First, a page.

As a technologist who builds products, few things have excited me more in my career than the evolution of voice technology. More than just a way to replace manual inputs, voice represents a profound shift in how we interact with products, and how we expect them to interact with us.
Voice functionality is at its best when the technologists who build it embrace the full experience, so I thought I’d share four key principles on voice control.
- Voice is communal and not personal. It democratizes control: anyone who has access to / or is in the proximity of your always-on device (including inanimate objects like TVs/radios) can trigger actions. As adoption grows, so goes the exposure. Already we’re seeing incidents of ambient sounds, like TV shows triggering smart home devices, and that trend will accelerate unless we address it.
- Voice interfaces are at their best when they incorporate sight and touch: Say you initiate a voice search on a topic and the response to that search has more than 5-6 options. It is better if the results are displayed spatially on a screen (TV/mobile/Tablet) rather than narrated serially via a speaker. You can then use a tactile interface to choose the options.
- Voice is inhibited by social norms: I don’t know about you, but screaming a guard word followed by commands when you have company/in front of guests can be a tad awkward/out of norm. We need to build voice interfaces that are not only functional, but also fit into our real lives.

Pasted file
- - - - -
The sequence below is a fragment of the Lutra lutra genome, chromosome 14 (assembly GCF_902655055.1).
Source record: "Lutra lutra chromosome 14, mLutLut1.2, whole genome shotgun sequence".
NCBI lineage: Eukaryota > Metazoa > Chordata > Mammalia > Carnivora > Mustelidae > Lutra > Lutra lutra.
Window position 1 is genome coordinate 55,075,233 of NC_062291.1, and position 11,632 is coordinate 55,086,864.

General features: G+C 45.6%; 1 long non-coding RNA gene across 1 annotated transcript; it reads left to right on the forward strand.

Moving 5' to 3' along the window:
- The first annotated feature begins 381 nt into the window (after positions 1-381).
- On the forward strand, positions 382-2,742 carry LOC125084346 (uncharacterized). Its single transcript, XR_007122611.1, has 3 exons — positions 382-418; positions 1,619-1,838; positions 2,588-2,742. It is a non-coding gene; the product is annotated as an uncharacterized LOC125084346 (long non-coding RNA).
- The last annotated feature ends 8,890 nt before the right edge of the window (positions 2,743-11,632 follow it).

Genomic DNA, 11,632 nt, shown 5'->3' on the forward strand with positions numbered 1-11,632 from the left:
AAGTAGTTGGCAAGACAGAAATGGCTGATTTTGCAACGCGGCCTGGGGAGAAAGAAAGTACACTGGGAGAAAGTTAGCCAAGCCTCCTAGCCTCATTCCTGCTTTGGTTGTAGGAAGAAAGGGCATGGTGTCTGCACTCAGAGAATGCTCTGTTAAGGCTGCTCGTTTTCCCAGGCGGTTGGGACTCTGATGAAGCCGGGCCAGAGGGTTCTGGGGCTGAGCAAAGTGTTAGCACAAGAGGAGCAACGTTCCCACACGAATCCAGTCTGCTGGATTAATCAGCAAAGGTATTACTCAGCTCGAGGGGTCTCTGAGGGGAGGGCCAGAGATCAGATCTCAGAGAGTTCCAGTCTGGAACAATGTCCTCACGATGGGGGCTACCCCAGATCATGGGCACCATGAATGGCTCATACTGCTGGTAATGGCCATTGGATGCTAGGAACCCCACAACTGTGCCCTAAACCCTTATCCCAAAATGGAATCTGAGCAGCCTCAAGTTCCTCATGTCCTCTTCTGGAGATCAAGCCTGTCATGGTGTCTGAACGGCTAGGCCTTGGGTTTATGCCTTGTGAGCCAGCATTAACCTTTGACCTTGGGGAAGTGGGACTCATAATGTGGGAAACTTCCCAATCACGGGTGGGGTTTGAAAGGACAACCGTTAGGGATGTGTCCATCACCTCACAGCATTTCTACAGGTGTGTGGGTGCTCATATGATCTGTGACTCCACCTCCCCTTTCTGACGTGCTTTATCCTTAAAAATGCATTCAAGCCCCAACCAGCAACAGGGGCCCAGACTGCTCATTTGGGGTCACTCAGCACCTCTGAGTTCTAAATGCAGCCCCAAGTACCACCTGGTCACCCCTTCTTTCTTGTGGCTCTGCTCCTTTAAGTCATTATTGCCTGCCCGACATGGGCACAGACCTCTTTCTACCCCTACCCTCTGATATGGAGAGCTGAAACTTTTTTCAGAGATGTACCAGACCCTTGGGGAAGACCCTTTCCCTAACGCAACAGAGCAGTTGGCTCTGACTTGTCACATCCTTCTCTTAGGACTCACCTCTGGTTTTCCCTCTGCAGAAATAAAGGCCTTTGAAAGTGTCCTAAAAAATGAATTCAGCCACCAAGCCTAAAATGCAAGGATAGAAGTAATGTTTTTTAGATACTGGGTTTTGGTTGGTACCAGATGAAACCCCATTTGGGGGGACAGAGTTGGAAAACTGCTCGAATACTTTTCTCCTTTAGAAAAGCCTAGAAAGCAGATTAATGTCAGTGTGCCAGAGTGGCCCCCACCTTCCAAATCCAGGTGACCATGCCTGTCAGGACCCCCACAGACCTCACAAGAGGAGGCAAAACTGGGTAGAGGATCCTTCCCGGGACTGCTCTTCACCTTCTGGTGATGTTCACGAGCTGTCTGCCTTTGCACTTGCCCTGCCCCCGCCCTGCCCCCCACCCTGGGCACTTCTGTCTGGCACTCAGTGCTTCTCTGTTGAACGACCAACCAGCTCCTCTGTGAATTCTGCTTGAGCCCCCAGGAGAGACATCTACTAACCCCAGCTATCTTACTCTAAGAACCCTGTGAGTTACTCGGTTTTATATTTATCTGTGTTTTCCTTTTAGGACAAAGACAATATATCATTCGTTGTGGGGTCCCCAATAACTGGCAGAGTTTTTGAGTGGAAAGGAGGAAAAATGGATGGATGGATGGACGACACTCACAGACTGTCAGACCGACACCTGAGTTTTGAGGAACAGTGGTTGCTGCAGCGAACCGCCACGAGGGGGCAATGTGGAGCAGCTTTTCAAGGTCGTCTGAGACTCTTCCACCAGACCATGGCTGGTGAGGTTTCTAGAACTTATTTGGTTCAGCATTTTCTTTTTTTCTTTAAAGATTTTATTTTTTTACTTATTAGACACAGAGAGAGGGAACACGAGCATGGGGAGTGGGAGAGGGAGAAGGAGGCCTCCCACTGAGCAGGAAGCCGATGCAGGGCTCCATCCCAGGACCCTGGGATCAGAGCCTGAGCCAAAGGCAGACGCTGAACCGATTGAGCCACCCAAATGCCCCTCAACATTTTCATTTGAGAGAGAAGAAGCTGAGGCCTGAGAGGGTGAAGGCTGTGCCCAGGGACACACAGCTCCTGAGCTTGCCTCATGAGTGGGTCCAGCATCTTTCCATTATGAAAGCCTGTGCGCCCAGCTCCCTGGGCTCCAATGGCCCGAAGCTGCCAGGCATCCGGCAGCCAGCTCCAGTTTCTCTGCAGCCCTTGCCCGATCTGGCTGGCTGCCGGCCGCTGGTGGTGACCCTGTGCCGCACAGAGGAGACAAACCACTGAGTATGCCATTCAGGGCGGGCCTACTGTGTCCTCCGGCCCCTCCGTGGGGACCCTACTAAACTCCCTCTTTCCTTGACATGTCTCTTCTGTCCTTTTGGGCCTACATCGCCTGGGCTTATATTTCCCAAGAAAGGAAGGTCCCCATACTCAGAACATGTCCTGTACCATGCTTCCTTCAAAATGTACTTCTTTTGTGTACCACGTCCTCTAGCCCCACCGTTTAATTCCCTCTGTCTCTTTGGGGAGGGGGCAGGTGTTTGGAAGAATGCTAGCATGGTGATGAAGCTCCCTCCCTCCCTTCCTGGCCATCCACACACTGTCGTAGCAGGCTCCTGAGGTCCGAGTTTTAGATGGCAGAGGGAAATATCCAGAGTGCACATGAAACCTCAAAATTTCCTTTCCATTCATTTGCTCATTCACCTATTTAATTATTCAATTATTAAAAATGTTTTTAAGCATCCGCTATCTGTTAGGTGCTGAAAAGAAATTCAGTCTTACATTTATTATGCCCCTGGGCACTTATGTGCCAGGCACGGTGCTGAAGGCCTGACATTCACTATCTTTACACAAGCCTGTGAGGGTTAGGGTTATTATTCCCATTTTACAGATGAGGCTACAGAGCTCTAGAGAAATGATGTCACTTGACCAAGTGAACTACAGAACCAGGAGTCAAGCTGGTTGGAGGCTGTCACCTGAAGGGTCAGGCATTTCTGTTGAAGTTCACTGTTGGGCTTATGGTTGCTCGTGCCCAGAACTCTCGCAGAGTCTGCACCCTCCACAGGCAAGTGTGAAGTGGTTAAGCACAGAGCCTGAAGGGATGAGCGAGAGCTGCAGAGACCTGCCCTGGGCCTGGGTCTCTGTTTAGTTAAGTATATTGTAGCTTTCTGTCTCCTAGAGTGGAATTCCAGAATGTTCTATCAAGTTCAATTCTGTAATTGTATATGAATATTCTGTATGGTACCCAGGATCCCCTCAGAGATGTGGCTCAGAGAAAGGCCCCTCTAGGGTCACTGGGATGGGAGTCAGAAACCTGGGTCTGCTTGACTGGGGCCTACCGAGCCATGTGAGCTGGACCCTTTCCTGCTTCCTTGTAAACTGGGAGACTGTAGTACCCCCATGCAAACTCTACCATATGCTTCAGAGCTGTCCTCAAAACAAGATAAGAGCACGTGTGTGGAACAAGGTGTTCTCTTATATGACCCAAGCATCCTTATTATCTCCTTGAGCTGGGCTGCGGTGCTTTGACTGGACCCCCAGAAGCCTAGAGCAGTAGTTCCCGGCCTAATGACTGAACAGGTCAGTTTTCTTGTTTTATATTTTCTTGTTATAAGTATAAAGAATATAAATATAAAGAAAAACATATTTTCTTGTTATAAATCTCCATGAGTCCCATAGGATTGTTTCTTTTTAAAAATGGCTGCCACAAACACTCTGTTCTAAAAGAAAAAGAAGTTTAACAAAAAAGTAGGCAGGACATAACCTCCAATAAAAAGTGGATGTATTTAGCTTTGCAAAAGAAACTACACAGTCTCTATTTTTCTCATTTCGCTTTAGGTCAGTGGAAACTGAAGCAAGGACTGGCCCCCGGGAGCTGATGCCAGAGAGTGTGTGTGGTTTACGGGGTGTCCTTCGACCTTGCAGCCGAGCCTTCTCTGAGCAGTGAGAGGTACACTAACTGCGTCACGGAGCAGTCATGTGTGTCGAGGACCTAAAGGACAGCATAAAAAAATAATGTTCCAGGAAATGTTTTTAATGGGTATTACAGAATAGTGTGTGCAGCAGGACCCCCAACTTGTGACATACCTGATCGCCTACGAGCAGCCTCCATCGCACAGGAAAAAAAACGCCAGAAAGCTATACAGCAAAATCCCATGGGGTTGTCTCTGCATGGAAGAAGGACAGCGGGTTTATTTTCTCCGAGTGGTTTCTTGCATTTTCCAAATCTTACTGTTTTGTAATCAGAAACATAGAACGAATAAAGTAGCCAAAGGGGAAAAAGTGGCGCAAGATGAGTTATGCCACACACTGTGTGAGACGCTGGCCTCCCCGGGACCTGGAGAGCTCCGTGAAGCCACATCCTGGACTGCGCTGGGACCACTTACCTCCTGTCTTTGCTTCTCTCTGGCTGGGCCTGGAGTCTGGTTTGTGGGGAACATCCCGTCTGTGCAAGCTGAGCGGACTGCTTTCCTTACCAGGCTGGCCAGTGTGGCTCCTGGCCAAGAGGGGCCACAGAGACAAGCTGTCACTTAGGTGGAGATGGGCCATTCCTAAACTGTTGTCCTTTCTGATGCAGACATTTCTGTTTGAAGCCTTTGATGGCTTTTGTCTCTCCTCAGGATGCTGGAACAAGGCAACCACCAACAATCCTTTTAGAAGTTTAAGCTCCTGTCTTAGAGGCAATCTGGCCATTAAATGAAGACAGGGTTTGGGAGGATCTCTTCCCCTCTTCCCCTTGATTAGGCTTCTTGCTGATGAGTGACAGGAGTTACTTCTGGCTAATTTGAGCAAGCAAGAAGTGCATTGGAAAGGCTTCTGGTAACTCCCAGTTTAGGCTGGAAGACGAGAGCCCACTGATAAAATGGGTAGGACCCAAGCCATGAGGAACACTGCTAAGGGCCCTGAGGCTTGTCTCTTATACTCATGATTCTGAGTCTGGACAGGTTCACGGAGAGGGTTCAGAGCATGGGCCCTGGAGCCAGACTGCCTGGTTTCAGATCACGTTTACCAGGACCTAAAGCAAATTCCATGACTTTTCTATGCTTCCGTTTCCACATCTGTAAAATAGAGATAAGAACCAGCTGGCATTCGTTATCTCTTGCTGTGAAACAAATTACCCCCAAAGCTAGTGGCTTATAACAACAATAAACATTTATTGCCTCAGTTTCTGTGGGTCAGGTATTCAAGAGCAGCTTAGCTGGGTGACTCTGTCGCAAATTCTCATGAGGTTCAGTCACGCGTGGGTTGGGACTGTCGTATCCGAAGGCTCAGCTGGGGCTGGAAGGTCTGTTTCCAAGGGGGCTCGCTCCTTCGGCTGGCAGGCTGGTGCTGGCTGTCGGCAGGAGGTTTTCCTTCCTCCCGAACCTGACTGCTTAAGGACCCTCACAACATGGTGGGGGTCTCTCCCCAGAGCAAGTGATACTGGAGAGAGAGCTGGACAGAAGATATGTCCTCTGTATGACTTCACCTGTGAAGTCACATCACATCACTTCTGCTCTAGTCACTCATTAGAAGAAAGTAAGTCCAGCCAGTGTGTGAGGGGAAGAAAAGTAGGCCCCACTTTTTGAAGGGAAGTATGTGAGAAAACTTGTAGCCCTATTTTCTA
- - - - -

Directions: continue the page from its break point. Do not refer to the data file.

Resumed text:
- The best approach puts voice “control” in the hands (or mouth) of the user: As we design voice interfaces, giving the user a sense of control and imbuing trust will go a long way in driving engagement. Having a push-to-talk option makes users more comfortable with voice technology, as does the ability to easily shut it off.
We are entering a new era of interfaces, moving from the world of mobile where the rules of interface design are well known, to a world of ambient interfaces (era of IoT and Machine Intelligence) where technology is looking to adapt to us. These rules are not yet written. Product developers need to carefully understand the different modes (voice/visual/touch), channels (Mobile, web, TV, speakers) and the overarching context as interfaces are designed. In addition to this, trust plays a big role in always-on devices like ambient microphone and cameras… After all, the last thing I want to be paranoid about is my camera measuring my waistline, while I see advertisements about diets on my phone.
This article originally appeared on LinkedIn
Here are four key principles of voice control.
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